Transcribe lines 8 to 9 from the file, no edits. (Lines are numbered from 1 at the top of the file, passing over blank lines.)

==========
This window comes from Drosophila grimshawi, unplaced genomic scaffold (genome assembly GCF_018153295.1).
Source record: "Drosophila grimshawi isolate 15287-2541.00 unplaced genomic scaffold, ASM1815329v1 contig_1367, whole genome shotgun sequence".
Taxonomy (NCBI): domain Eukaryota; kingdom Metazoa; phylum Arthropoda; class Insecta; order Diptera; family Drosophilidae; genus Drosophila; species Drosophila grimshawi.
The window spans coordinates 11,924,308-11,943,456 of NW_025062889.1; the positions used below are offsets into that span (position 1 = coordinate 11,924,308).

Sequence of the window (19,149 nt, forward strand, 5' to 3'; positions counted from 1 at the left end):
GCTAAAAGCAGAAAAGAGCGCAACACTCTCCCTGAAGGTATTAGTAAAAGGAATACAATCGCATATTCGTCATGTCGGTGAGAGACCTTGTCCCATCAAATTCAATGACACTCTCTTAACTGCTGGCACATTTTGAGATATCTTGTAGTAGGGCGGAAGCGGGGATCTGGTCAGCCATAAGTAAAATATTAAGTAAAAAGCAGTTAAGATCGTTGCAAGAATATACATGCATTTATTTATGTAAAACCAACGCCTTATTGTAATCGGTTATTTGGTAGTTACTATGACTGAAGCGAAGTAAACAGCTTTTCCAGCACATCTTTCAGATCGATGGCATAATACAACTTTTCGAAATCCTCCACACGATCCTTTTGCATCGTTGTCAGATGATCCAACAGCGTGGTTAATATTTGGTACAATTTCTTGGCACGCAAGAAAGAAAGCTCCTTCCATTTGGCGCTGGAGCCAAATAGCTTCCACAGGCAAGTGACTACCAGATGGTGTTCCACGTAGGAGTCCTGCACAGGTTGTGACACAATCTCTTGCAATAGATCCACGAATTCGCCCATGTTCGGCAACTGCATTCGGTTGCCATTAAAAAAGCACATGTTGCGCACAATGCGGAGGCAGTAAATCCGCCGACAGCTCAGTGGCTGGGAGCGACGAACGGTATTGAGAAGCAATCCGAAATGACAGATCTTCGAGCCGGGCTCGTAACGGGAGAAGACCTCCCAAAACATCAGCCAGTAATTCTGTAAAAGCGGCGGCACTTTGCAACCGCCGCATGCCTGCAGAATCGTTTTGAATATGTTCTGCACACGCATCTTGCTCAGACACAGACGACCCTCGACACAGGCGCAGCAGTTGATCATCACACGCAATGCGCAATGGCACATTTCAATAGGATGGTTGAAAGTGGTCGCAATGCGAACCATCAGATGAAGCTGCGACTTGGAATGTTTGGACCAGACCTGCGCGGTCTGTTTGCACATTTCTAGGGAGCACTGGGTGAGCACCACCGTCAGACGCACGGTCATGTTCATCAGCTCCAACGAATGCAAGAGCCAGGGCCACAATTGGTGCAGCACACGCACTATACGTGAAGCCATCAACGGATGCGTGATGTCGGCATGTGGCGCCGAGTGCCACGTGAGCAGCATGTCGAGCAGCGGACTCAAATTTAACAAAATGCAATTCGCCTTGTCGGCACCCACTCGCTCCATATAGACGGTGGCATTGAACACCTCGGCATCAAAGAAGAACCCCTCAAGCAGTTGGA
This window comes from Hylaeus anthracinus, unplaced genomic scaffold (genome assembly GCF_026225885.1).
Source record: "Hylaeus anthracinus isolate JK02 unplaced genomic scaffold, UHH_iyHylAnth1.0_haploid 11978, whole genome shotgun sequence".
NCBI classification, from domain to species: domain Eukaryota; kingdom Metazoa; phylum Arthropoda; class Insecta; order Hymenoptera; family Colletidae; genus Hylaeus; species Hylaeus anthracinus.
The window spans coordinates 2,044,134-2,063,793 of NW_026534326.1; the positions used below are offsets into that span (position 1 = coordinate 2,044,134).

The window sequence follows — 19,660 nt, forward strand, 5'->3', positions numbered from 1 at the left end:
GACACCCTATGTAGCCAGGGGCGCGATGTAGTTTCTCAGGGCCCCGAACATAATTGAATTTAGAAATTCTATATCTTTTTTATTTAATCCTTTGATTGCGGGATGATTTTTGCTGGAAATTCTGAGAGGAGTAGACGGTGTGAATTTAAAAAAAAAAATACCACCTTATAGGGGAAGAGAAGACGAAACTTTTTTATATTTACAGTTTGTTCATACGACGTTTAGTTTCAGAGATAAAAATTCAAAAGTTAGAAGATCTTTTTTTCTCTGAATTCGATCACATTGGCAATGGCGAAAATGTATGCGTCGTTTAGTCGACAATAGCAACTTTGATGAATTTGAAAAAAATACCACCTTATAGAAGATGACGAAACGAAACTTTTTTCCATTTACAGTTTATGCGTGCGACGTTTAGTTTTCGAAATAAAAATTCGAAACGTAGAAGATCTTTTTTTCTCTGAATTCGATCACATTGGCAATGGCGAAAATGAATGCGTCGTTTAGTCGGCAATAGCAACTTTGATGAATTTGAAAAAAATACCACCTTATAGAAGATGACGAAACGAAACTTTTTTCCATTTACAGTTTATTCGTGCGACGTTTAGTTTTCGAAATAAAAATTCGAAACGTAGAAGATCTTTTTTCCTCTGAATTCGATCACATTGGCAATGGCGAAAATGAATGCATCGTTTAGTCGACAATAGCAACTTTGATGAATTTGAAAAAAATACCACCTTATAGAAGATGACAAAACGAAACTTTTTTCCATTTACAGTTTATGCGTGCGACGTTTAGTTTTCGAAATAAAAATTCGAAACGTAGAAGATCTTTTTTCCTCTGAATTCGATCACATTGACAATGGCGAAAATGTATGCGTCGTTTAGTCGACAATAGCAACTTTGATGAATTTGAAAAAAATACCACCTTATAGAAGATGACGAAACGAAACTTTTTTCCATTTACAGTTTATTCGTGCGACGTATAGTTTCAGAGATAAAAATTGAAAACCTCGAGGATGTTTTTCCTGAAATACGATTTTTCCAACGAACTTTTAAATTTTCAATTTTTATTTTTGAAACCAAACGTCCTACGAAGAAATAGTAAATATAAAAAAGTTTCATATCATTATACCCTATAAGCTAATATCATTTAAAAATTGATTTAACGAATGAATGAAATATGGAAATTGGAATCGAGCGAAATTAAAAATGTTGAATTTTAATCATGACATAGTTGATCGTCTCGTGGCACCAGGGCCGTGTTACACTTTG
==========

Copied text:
Source record: "Hylaeus anthracinus isolate JK02 unplaced genomic scaffold, UHH_iyHylAnth1.0_haploid 11978, whole genome shotgun sequence".
NCBI classification, from domain to species: domain Eukaryota; kingdom Metazoa; phylum Arthropoda; class Insecta; order Hymenoptera; family Colletidae; genus Hylaeus; species Hylaeus anthracinus.